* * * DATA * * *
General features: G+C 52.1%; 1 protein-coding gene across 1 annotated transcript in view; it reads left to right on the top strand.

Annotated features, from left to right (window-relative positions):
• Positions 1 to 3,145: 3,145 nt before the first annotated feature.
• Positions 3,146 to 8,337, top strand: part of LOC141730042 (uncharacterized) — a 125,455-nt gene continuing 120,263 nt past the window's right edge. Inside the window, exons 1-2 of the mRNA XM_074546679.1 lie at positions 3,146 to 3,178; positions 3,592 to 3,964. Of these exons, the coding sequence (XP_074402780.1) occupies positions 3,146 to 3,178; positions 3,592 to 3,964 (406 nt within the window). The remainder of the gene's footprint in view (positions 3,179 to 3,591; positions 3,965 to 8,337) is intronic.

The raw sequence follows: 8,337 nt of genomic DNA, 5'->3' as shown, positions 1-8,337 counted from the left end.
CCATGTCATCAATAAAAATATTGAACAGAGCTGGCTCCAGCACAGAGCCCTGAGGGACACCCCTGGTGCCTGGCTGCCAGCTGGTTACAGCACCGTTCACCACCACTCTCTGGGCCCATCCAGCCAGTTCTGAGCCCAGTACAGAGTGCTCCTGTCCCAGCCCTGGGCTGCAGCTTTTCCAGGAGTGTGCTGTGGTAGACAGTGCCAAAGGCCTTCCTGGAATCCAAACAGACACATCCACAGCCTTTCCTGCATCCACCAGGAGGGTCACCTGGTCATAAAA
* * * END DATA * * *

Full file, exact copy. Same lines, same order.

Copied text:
General features: G+C 52.1%; 1 protein-coding gene across 1 annotated transcript in view; it reads left to right on the top strand.

Annotated features, from left to right (window-relative positions):
• Positions 1 to 3,145: 3,145 nt before the first annotated feature.
• Positions 3,146 to 8,337, top strand: part of LOC141730042 (uncharacterized) — a 125,455-nt gene continuing 120,263 nt past the window's right edge. Inside the window, exons 1-2 of the mRNA XM_074546679.1 lie at positions 3,146 to 3,178; positions 3,592 to 3,964. Of these exons, the coding sequence (XP_074402780.1) occupies positions 3,146 to 3,178; positions 3,592 to 3,964 (406 nt within the window). The remainder of the gene's footprint in view (positions 3,179 to 3,591; positions 3,965 to 8,337) is intronic.

The raw sequence follows: 8,337 nt of genomic DNA, 5'->3' as shown, positions 1-8,337 counted from the left end.
CCATGTCATCAATAAAAATATTGAACAGAGCTGGCTCCAGCACAGAGCCCTGAGGGACACCCCTGGTGCCTGGCTGCCAGCTGGTTACAGCACCGTTCACCACCACTCTCTGGGCCCATCCAGCCAGTTCTGAGCCCAGTACAGAGTGCTCCTGTCCCAGCCCTGGGCTGCAGCTTTTCCAGGAGTGTGCTGTGGTAGACAGTGCCAAAGGCCTTCCTGGAATCCAAACAGACACATCCACAGCCTTTCCTGCATCCACCAGGAGGGTCACCTGGTCATAAAA